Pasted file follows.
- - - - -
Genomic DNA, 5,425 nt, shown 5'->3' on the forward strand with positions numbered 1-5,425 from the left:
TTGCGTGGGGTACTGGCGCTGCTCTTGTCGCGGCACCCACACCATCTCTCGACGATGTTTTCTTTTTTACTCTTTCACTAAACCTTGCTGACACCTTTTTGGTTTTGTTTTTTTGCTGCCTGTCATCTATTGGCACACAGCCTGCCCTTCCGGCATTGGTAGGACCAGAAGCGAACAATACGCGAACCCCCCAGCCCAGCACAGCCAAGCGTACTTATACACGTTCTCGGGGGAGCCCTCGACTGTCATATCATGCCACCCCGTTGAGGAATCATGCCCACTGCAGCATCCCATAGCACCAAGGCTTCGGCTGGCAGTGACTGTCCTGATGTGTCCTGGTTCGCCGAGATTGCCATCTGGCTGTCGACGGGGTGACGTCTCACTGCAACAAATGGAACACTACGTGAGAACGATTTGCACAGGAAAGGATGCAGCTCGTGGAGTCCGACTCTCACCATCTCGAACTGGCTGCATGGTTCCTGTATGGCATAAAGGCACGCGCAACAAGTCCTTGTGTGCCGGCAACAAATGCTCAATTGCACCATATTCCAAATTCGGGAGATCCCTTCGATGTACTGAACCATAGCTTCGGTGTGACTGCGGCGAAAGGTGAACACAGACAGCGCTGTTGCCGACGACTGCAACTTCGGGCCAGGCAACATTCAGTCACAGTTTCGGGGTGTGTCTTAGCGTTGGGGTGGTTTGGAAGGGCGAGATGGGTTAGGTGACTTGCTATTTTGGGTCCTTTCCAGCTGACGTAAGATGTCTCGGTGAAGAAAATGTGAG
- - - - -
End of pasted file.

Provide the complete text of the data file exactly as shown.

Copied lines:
Genomic DNA, 5,425 nt, shown 5'->3' on the forward strand with positions numbered 1-5,425 from the left:
TTGCGTGGGGTACTGGCGCTGCTCTTGTCGCGGCACCCACACCATCTCTCGACGATGTTTTCTTTTTTACTCTTTCACTAAACCTTGCTGACACCTTTTTGGTTTTGTTTTTTTGCTGCCTGTCATCTATTGGCACACAGCCTGCCCTTCCGGCATTGGTAGGACCAGAAGCGAACAATACGCGAACCCCCCAGCCCAGCACAGCCAAGCGTACTTATACACGTTCTCGGGGGAGCCCTCGACTGTCATATCATGCCACCCCGTTGAGGAATCATGCCCACTGCAGCATCCCATAGCACCAAGGCTTCGGCTGGCAGTGACTGTCCTGATGTGTCCTGGTTCGCCGAGATTGCCATCTGGCTGTCGACGGGGTGACGTCTCACTGCAACAAATGGAACACTACGTGAGAACGATTTGCACAGGAAAGGATGCAGCTCGTGGAGTCCGACTCTCACCATCTCGAACTGGCTGCATGGTTCCTGTATGGCATAAAGGCACGCGCAACAAGTCCTTGTGTGCCGGCAACAAATGCTCAATTGCACCATATTCCAAATTCGGGAGATCCCTTCGATGTACTGAACCATAGCTTCGGTGTGACTGCGGCGAAAGGTGAACACAGACAGCGCTGTTGCCGACGACTGCAACTTCGGGCCAGGCAACATTCAGTCACAGTTTCGGGGTGTGTCTTAGCGTTGGGGTGGTTTGGAAGGGCGAGATGGGTTAGGTGACTTGCTATTTTGGGTCCTTTCCAGCTGACGTAAGATGTCTCGGTGAAGAAAATGTGAG